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Hoffmann, R. A wiki for the life sciences where authorship matters. Nature Genetics (2008)

Cloning and structural characterization of the Salmonella typhimurium pyrC gene encoding dihydroorotase.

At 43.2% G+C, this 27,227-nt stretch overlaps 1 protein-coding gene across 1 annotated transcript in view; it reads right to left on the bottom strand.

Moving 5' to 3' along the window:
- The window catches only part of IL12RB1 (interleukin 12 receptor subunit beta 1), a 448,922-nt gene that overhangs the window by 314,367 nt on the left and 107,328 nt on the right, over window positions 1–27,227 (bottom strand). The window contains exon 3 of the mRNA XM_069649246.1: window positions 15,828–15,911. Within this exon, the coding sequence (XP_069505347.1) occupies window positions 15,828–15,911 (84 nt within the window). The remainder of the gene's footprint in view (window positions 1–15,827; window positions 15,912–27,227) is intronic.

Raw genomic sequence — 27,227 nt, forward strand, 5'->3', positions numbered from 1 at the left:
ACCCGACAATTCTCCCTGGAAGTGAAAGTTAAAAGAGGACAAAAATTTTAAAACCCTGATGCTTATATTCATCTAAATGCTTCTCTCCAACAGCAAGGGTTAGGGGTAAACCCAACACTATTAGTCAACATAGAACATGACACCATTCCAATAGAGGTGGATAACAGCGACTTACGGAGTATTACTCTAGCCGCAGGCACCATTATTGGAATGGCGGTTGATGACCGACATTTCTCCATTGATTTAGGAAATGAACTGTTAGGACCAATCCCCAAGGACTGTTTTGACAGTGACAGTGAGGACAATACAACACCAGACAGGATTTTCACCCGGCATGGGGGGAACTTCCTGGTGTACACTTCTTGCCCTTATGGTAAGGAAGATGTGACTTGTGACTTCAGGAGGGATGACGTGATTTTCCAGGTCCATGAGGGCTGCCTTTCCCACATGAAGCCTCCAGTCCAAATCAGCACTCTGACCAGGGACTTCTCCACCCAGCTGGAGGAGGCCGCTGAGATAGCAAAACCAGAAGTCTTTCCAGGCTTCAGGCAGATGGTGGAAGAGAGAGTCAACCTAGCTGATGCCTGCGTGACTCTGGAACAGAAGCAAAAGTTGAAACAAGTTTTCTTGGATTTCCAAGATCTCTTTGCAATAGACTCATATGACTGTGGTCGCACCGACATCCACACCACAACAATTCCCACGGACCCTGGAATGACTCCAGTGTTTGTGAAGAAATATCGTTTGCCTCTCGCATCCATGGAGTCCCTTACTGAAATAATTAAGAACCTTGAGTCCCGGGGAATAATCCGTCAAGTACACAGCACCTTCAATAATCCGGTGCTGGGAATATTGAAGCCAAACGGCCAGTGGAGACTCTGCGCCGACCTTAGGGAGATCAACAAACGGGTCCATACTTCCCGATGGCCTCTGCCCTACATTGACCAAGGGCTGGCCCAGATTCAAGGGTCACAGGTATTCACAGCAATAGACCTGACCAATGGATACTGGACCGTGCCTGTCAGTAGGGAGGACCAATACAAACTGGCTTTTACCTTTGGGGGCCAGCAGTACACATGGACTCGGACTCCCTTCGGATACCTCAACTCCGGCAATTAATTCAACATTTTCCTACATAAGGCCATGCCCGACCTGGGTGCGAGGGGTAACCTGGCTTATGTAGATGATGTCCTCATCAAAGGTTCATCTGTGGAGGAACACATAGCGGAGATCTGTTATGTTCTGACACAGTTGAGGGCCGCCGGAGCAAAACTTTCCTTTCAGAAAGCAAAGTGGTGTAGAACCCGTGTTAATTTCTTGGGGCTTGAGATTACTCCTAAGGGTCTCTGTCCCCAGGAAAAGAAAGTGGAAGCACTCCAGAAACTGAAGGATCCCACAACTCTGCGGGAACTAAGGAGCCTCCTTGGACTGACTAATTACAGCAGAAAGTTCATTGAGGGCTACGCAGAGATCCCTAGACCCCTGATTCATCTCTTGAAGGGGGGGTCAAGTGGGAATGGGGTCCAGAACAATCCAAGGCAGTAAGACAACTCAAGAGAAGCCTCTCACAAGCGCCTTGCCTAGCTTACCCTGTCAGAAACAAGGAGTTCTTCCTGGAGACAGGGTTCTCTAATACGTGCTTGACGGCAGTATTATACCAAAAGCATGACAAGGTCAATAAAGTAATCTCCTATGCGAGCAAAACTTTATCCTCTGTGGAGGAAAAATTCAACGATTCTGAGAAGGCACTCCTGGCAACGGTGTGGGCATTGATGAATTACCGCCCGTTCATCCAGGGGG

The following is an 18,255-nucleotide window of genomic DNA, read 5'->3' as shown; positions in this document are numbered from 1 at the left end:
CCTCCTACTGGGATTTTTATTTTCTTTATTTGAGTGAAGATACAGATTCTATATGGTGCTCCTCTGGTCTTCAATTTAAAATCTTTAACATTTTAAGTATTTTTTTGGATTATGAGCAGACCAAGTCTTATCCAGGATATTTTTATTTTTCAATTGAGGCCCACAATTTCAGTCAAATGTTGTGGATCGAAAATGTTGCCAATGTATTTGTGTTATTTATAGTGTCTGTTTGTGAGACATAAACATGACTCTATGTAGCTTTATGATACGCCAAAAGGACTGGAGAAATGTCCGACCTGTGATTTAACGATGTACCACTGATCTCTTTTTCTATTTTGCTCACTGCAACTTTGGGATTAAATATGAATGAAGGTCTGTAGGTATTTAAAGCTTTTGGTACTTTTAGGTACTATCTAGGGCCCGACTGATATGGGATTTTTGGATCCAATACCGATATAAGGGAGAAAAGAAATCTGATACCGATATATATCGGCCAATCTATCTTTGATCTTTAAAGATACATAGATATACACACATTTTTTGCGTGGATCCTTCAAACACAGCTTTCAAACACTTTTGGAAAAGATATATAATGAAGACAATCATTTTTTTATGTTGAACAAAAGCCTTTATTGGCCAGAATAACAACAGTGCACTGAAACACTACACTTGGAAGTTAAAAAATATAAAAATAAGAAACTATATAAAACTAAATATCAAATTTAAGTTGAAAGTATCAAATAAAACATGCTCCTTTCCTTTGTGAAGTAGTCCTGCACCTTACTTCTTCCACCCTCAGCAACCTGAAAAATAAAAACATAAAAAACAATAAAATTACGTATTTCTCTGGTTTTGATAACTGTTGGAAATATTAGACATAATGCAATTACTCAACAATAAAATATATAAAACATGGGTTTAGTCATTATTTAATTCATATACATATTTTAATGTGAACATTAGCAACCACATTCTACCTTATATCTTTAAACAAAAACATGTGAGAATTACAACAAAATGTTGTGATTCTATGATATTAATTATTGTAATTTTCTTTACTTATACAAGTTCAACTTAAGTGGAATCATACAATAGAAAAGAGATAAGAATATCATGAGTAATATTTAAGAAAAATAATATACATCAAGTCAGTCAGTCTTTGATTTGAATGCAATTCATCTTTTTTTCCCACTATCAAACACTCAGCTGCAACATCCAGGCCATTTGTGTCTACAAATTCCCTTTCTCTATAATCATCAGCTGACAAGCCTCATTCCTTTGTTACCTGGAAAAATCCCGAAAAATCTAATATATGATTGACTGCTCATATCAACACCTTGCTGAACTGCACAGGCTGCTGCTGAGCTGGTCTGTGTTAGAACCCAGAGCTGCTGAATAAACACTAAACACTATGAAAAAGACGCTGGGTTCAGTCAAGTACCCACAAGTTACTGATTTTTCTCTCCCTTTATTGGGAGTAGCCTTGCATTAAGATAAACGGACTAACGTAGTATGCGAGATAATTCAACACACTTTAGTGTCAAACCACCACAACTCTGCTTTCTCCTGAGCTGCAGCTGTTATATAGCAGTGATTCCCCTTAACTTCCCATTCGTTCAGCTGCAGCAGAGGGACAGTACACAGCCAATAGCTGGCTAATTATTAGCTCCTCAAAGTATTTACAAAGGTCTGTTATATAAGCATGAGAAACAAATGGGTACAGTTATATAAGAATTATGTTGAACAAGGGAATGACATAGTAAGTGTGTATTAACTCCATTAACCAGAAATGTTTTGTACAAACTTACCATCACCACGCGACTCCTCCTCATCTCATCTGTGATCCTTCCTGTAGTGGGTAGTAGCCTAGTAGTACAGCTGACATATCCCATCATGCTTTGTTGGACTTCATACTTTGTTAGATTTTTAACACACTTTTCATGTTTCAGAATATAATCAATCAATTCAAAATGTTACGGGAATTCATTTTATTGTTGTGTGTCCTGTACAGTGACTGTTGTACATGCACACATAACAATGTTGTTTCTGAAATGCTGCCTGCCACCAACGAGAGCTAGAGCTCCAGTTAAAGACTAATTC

The pyrC gene of Salmonella typhimurium, encoding the third enzyme of pyrimidine nucleotide biosynthesis, dihydroorotase, has been cloned into the multicopy plasmid pBR322. The recombinant plasmid, pJRC1, promoted the synthesis of 20-30-fold elevated levels of dihydroorotase. The expression of pyrC was regulated to the same extent by pyrimidines whether present on the multicopy plasmid or in single copy on the chromosome. A comparison of the polypeptides encoded by pyrC-complementing and non-complementing plasmids showed the gene product to have a molecular mass of approximately 37 kDa. The nucleotide sequence of the gene and 400 base pairs upstream from the coding region was determined. An open-reading frame, encoding a protein with a calculated molecular mass of 38 500 Da, was deduced to be the coding region for pyrC. S1 nuclease mapping indicated that transcription of pyrC is initiated 40 base pairs upstream from the translational start. Subcloning of a 184-base-pair DNA fragment, which included 118 base pairs upstream from the transcriptional start, and the first eight codons of the pyrC structural gene, into a galK expression vector, established that the pyrC promoter and regulatory region are harbored on this fragment. The leader region does not show any features resembling the attenuators found in front of the coding regions of pyrB and pyrE; however, it contains a region of dyad symmetry, which may allow the leader transcript to form a stable hairpin. The possible significance of this putative hairpin formation in the regulation of pyrC expression is discussed.[1]


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